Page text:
I have not been quiet about how harem anime just doesn’t do it for me anymore. Even if I go back in time and think of all the anime I enjoyed, I realize I only tolerated them because the plot was good. In hindsight, the harem subplot itself was a negative. Because the protagonists for most of these anime are so painfully boring that they add virtually nothing to the plot. And yet, for some reason, I’m supposed to believe they are the male character everyone is in love with?
Harem protagonists are so bland in the first place because that makes it easier for the viewer to project themselves onto the character, considering there isn’t much of a personality to overtake. It’s wish-fulfillment, plain and simple. Imagine having self-esteem so low that you watch shows where you can pretend to superimpose yourself on some guy with a gaggle of women around them. But, sadly, that’s partially why the industry is still thriving.
I’m not saying you can’t or shouldn’t relate to a character. Characters with shared experiences are such an integral part of any story; being able to empathize with their struggles is the point. But there’s a difference between seeing your trauma reflected in character versus wanting to be a character simply because he has a harem of waifus to service him at every beck and call.
That’s not to say all harem are inherently bad. Normal harems can be fun and nuanced, if their protagonists have a developed personality that isn’t just an empty ‘cool guy’ shell for someone to project themselves on. I mean, just look at Ryuji Takasu from ToraDora!, who was the farthest thing from ‘edgy and cool’. So how did we go from endearing and engaging main leads in the harem to whatever we have going on now? Let’s discuss.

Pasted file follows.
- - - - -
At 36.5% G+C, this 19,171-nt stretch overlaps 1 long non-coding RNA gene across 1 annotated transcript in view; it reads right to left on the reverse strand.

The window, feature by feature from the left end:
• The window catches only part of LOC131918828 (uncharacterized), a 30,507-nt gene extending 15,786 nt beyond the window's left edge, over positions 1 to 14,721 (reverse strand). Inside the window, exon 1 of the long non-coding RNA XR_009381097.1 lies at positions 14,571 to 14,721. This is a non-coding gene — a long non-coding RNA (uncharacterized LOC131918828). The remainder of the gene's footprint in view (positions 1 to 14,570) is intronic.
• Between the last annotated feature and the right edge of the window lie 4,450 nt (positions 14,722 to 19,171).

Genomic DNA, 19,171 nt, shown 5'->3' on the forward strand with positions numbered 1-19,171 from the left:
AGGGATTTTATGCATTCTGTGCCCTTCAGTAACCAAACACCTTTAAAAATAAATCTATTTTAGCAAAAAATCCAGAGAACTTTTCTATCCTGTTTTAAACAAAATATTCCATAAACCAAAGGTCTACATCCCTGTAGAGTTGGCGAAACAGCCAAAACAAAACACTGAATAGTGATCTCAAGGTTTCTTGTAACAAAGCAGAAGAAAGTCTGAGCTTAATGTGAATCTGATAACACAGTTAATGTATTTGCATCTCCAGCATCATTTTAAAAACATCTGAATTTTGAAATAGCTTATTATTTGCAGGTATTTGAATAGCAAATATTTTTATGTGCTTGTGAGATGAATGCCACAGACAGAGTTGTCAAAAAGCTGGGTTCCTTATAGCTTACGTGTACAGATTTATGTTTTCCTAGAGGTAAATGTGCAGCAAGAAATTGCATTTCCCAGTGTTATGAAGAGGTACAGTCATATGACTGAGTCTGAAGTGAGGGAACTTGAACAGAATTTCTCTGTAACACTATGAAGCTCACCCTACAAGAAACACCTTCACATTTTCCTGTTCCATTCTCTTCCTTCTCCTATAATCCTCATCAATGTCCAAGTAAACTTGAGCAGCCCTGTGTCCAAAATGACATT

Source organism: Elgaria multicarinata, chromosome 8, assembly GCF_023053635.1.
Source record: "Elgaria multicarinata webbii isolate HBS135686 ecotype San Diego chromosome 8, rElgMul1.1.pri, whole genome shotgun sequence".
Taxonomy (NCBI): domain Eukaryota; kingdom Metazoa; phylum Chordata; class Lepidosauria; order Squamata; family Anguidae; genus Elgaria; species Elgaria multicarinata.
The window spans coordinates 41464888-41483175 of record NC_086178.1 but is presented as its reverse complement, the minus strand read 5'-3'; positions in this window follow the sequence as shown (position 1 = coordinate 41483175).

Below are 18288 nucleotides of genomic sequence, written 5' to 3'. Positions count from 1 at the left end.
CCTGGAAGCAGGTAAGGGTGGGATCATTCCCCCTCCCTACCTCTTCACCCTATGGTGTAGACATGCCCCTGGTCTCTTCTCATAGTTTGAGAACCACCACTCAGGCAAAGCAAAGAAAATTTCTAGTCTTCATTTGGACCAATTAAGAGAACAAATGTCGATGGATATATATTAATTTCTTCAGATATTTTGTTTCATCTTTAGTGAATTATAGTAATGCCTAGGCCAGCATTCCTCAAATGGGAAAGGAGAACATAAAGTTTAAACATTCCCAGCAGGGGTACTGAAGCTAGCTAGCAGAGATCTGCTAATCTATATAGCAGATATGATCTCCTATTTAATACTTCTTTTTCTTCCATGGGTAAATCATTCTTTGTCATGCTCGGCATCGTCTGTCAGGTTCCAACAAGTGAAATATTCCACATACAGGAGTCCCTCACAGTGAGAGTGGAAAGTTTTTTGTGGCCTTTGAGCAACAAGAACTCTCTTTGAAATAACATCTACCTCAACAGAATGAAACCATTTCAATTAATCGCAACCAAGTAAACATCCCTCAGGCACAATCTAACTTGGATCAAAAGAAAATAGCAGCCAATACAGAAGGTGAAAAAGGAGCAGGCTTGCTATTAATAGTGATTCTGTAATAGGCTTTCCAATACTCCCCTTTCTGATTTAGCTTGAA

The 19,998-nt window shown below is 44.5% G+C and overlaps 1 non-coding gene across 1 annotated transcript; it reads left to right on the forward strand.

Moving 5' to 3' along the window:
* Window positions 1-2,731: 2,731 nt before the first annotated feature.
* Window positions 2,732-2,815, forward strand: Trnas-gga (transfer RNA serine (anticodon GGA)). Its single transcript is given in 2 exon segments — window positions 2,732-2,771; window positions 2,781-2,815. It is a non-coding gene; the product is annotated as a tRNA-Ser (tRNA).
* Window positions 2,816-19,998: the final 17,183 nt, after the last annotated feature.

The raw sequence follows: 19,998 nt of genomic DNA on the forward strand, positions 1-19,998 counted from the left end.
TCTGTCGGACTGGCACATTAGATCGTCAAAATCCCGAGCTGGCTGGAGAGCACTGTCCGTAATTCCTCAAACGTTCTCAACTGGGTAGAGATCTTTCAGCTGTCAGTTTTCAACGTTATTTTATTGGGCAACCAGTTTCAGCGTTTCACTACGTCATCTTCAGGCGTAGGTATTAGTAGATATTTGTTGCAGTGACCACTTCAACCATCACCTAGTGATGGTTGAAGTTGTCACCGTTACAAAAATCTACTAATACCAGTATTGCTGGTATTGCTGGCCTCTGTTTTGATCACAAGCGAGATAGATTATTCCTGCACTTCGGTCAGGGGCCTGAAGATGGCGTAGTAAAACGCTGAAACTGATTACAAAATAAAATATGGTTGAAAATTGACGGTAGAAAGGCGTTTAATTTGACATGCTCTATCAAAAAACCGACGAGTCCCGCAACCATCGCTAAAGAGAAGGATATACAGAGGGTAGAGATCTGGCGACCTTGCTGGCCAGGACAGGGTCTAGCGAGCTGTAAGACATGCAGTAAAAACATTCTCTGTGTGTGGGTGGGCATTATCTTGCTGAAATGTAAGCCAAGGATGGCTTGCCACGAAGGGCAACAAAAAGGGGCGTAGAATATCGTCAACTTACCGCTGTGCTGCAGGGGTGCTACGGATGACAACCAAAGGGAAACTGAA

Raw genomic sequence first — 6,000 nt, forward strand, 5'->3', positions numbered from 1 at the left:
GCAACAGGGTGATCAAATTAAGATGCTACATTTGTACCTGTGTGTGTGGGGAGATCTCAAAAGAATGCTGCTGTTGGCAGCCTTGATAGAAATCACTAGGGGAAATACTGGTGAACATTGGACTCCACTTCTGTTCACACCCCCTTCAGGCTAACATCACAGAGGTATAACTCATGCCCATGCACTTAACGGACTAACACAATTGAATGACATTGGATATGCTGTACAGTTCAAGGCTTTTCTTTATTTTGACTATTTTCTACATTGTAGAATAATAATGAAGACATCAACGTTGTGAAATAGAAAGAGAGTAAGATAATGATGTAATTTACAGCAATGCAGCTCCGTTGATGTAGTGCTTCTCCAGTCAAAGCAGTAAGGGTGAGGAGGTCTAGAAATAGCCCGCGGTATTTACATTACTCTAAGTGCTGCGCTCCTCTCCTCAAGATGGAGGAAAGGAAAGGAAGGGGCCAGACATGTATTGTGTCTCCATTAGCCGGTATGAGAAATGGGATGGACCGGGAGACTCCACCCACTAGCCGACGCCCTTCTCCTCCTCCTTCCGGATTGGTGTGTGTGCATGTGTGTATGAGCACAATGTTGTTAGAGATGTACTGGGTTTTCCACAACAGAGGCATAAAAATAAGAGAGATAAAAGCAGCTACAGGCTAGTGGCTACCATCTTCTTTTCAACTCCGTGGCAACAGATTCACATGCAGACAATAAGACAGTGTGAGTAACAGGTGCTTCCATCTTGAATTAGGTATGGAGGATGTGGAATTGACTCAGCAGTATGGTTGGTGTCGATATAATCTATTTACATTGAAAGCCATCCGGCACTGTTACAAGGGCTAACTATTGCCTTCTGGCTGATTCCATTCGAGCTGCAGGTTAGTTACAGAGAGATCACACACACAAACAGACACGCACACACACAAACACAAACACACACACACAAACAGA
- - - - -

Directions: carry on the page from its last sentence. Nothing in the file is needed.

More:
The NEET Issue: How Did It All Start Out?
So, we all know the joke about how anime was a hobby for basement dwellers. And that stems from a modicum of truth. We all know how the word Otaku has been reclaimed, but in actuality, it was akin to a slur in Japan. An Otaku was someone who was obsessed with something, and it was used in a very derogatory manner.
And slowly, it became synonymous with anime and NEETs (Not in Employment, Education, or Training). And Japan is very strict about that sort of thing, where if you are a social hermit, you are further isolated and shunned. So, when you’re alienated by the real world, you turn to the fantastical one. You start idolizing caricatures of what you think other people would like and mimic what is, essentially, exaggerated stereotypes.
This is how the rise in wish fulfillment anime such as harem and Isekai truly had its start. There was a market there to sell a dream that didn’t exist to the ones most vulnerable enough to buy into it. And the easiest way to do that was to create anime male leads that those people could project themselves onto.
Harem Protagonists VS The World:
I’m not saying incels are the reason harems exist. But it wouldn’t be too far from the truth? There is something about the fantasy of having multiple women be in love with you, no matter what fault you commit. It’s a power trip for many.
I mean, look at what the setting normally starts from. The main character is a regular guy and/or a loser from the real world, but when he’s Isekai’d, he turns into this super cool and edgy hero who is adored by everyone around him for his amazing intellect and power. Oh, and he’s miraculously hot now too. Also, all the villains hate him for being so amazing. All the ladies love him despite his awkwardness or because of how smooth he is.
It’s easy to lose yourself in a fantasy like that. That every woman in your local vicinity will be in love with you if you act a certain way and if you show them shallow attention. Or sometimes, the complete opposite, which is where you act with mean authority towards them. In either case, the protagonist is bland, almost formulaic, and they bring nothing to the show.
Why Reverse Harem Is An Exception:
To be fair, things have started shifting ever since anime became more global, thanks to the advancement in distribution and production all over the world. Because the audience is evolving, so are the anime genres. This means that we are getting stories that touch upon political/cultural issues, fewer censorship laws, and, yes, more relatable stories that cater to a wider audience.
But it’s also how we are getting a rise in anime that are reverse harems. And for some reason, reverse harems always have a more fleshed-out protagonist compared to their male-centric counterparts.
They are their own person, not blank canvases to project on. And perhaps that’s because the main audience for them is mostly women, and the female gaze tends to be less objectifying.